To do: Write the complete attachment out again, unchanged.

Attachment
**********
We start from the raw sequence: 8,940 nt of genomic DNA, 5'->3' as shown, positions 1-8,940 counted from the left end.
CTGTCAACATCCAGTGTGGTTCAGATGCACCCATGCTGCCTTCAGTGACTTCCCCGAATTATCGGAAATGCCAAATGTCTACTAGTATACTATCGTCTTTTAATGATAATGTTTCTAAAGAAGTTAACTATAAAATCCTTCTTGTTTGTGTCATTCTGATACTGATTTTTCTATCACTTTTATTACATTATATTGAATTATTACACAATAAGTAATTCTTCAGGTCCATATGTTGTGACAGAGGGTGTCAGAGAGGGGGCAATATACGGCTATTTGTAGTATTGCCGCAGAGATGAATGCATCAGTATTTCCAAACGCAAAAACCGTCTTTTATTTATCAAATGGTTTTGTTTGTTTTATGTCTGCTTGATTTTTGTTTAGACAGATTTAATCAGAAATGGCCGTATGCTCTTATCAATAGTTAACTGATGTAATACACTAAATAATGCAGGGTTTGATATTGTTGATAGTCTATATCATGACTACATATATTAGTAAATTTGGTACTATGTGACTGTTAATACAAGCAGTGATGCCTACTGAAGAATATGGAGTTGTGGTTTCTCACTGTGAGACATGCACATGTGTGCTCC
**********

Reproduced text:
We start from the raw sequence: 8,940 nt of genomic DNA, 5'->3' as shown, positions 1-8,940 counted from the left end.
CTGTCAACATCCAGTGTGGTTCAGATGCACCCATGCTGCCTTCAGTGACTTCCCCGAATTATCGGAAATGCCAAATGTCTACTAGTATACTATCGTCTTTTAATGATAATGTTTCTAAAGAAGTTAACTATAAAATCCTTCTTGTTTGTGTCATTCTGATACTGATTTTTCTATCACTTTTATTACATTATATTGAATTATTACACAATAAGTAATTCTTCAGGTCCATATGTTGTGACAGAGGGTGTCAGAGAGGGGGCAATATACGGCTATTTGTAGTATTGCCGCAGAGATGAATGCATCAGTATTTCCAAACGCAAAAACCGTCTTTTATTTATCAAATGGTTTTGTTTGTTTTATGTCTGCTTGATTTTTGTTTAGACAGATTTAATCAGAAATGGCCGTATGCTCTTATCAATAGTTAACTGATGTAATACACTAAATAATGCAGGGTTTGATATTGTTGATAGTCTATATCATGACTACATATATTAGTAAATTTGGTACTATGTGACTGTTAATACAAGCAGTGATGCCTACTGAAGAATATGGAGTTGTGGTTTCTCACTGTGAGACATGCACATGTGTGCTCC